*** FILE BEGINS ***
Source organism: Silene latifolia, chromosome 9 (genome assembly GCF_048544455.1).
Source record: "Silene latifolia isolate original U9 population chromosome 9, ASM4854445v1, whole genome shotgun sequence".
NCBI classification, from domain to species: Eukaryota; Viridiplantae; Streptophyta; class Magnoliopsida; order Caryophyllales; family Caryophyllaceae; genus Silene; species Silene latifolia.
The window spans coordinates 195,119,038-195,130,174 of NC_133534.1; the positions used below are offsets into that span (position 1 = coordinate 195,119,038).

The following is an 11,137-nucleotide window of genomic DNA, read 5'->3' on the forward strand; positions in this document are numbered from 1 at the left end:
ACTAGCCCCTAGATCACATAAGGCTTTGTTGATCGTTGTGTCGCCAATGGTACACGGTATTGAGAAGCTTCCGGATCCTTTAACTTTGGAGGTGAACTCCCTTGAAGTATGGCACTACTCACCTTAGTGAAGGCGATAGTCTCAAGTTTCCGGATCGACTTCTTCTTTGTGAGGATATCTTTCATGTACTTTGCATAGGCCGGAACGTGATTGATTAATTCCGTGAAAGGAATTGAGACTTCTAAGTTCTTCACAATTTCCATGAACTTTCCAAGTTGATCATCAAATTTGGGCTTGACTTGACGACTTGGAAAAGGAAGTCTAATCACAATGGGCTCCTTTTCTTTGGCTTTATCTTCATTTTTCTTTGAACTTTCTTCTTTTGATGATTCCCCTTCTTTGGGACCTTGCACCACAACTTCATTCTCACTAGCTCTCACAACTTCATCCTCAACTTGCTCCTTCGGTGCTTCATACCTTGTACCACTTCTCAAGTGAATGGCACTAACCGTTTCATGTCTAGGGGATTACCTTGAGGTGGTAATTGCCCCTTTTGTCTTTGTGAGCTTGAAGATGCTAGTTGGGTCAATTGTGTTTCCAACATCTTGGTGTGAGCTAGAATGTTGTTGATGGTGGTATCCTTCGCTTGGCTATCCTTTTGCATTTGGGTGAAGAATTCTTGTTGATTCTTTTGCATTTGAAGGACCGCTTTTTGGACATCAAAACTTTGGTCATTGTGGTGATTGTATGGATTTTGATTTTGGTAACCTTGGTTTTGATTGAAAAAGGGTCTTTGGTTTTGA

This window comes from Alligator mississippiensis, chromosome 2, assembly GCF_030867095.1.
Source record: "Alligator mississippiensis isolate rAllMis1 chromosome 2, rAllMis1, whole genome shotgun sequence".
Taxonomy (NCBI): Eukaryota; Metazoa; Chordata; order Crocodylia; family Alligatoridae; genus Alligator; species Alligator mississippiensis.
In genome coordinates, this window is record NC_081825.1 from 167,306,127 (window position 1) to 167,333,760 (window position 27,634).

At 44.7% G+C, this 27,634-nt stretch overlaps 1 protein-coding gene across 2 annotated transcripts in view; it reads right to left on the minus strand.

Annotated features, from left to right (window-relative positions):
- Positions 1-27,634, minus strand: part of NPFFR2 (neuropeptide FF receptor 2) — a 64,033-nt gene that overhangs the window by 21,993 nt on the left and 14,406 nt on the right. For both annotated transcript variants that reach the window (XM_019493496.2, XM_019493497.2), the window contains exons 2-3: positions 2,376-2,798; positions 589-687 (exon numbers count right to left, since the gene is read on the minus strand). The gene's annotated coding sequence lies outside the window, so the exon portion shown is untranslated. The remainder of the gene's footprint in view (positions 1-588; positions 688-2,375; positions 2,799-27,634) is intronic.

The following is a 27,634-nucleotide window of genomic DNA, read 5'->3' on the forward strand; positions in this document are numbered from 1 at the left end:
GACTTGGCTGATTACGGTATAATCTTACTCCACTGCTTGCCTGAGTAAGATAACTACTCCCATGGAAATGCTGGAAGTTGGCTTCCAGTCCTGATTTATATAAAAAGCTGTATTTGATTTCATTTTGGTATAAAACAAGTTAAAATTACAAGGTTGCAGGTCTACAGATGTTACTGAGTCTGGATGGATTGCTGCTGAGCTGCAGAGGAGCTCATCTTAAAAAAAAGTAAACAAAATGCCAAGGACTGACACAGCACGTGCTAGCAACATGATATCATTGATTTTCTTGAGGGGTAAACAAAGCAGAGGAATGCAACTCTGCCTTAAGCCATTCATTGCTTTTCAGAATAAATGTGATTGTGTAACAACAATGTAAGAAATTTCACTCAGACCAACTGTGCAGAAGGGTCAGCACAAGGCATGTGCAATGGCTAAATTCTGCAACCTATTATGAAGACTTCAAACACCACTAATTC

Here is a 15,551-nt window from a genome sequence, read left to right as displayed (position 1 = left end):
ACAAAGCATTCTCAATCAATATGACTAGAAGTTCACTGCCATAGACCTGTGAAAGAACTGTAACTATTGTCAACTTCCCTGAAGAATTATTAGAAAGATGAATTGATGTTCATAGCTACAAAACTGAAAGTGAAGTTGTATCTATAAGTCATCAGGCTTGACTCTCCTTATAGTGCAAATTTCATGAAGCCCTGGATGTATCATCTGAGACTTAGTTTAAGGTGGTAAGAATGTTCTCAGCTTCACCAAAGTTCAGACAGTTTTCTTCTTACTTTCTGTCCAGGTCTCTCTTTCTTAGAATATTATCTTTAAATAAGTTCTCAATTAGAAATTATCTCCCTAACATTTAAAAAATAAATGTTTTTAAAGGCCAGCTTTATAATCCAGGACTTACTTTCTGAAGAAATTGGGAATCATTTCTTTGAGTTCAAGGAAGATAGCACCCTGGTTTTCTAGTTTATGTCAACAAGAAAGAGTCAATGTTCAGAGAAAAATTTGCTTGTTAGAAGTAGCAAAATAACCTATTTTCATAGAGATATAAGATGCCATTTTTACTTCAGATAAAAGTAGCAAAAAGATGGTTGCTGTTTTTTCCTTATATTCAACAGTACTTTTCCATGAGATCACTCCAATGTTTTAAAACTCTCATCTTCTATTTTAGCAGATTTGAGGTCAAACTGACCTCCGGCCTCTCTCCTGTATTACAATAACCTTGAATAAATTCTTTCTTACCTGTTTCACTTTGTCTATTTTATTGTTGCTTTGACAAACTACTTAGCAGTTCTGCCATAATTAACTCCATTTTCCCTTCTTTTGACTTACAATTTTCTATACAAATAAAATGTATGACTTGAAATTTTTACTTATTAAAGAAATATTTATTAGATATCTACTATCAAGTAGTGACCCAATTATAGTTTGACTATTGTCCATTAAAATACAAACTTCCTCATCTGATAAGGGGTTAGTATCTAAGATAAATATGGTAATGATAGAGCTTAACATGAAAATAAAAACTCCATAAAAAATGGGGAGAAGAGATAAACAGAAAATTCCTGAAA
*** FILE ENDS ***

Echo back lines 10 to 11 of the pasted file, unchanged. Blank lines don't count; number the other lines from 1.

In genome coordinates, this window is record NC_081825.1 from 167,306,127 (window position 1) to 167,333,760 (window position 27,634).

At 44.7% G+C, this 27,634-nt stretch overlaps 1 protein-coding gene across 2 annotated transcripts in view; it reads right to left on the minus strand.